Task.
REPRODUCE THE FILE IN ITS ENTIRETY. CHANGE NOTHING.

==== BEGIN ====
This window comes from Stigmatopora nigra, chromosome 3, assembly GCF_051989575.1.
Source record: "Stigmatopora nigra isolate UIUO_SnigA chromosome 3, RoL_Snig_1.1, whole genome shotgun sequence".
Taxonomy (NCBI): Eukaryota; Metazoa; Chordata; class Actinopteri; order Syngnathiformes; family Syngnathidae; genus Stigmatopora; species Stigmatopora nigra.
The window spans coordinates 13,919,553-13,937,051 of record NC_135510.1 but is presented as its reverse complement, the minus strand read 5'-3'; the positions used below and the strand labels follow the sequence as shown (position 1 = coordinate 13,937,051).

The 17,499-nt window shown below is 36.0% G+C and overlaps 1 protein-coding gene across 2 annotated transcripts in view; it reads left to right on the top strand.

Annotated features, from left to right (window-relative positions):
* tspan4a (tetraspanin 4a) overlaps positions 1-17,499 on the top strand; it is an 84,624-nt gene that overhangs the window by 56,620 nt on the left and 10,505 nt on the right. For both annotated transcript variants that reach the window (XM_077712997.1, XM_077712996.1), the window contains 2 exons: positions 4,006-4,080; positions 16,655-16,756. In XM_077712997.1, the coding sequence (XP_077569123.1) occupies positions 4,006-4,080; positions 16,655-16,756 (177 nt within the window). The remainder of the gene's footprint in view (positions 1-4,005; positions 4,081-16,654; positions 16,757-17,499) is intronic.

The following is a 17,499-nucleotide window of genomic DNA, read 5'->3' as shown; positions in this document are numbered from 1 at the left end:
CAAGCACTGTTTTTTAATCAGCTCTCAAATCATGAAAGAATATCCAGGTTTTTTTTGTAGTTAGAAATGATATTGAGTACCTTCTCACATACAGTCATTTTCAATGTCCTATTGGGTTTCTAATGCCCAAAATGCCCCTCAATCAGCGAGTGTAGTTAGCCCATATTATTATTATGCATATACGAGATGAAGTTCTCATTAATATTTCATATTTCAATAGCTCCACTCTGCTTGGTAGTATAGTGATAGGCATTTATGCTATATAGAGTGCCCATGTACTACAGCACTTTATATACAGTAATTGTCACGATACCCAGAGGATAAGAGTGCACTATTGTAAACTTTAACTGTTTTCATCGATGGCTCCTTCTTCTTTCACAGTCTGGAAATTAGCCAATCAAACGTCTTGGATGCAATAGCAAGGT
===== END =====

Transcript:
This window comes from Stigmatopora nigra, chromosome 3, assembly GCF_051989575.1.
Source record: "Stigmatopora nigra isolate UIUO_SnigA chromosome 3, RoL_Snig_1.1, whole genome shotgun sequence".
Taxonomy (NCBI): Eukaryota; Metazoa; Chordata; class Actinopteri; order Syngnathiformes; family Syngnathidae; genus Stigmatopora; species Stigmatopora nigra.
The window spans coordinates 13,919,553-13,937,051 of record NC_135510.1 but is presented as its reverse complement, the minus strand read 5'-3'; the positions used below and the strand labels follow the sequence as shown (position 1 = coordinate 13,937,051).

The 17,499-nt window shown below is 36.0% G+C and overlaps 1 protein-coding gene across 2 annotated transcripts in view; it reads left to right on the top strand.

Annotated features, from left to right (window-relative positions):
* tspan4a (tetraspanin 4a) overlaps positions 1-17,499 on the top strand; it is an 84,624-nt gene that overhangs the window by 56,620 nt on the left and 10,505 nt on the right. For both annotated transcript variants that reach the window (XM_077712997.1, XM_077712996.1), the window contains 2 exons: positions 4,006-4,080; positions 16,655-16,756. In XM_077712997.1, the coding sequence (XP_077569123.1) occupies positions 4,006-4,080; positions 16,655-16,756 (177 nt within the window). The remainder of the gene's footprint in view (positions 1-4,005; positions 4,081-16,654; positions 16,757-17,499) is intronic.

The following is a 17,499-nucleotide window of genomic DNA, read 5'->3' as shown; positions in this document are numbered from 1 at the left end:
CAAGCACTGTTTTTTAATCAGCTCTCAAATCATGAAAGAATATCCAGGTTTTTTTTGTAGTTAGAAATGATATTGAGTACCTTCTCACATACAGTCATTTTCAATGTCCTATTGGGTTTCTAATGCCCAAAATGCCCCTCAATCAGCGAGTGTAGTTAGCCCATATTATTATTATGCATATACGAGATGAAGTTCTCATTAATATTTCATATTTCAATAGCTCCACTCTGCTTGGTAGTATAGTGATAGGCATTTATGCTATATAGAGTGCCCATGTACTACAGCACTTTATATACAGTAATTGTCACGATACCCAGAGGATAAGAGTGCACTATTGTAAACTTTAACTGTTTTCATCGATGGCTCCTTCTTCTTTCACAGTCTGGAAATTAGCCAATCAAACGTCTTGGATGCAATAGCAAGGT